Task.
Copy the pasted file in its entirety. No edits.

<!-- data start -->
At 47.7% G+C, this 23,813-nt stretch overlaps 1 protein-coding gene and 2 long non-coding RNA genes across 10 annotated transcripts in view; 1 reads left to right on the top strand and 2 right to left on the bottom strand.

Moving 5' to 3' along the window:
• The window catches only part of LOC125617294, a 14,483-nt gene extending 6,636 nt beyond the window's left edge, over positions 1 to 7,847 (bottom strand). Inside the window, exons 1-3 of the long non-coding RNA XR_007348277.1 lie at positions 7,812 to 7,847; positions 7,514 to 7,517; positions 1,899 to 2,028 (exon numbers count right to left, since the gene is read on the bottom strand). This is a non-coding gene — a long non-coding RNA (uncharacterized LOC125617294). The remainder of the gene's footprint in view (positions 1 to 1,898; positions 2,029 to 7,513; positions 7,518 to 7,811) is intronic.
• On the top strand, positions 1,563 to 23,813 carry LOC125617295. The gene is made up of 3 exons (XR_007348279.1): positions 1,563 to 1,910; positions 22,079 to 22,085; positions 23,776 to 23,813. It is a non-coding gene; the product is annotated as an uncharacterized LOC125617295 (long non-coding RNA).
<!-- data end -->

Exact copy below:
At 47.7% G+C, this 23,813-nt stretch overlaps 1 protein-coding gene and 2 long non-coding RNA genes across 10 annotated transcripts in view; 1 reads left to right on the top strand and 2 right to left on the bottom strand.

Moving 5' to 3' along the window:
• The window catches only part of LOC125617294, a 14,483-nt gene extending 6,636 nt beyond the window's left edge, over positions 1 to 7,847 (bottom strand). Inside the window, exons 1-3 of the long non-coding RNA XR_007348277.1 lie at positions 7,812 to 7,847; positions 7,514 to 7,517; positions 1,899 to 2,028 (exon numbers count right to left, since the gene is read on the bottom strand). This is a non-coding gene — a long non-coding RNA (uncharacterized LOC125617294). The remainder of the gene's footprint in view (positions 1 to 1,898; positions 2,029 to 7,513; positions 7,518 to 7,811) is intronic.
• On the top strand, positions 1,563 to 23,813 carry LOC125617295. The gene is made up of 3 exons (XR_007348279.1): positions 1,563 to 1,910; positions 22,079 to 22,085; positions 23,776 to 23,813. It is a non-coding gene; the product is annotated as an uncharacterized LOC125617295 (long non-coding RNA).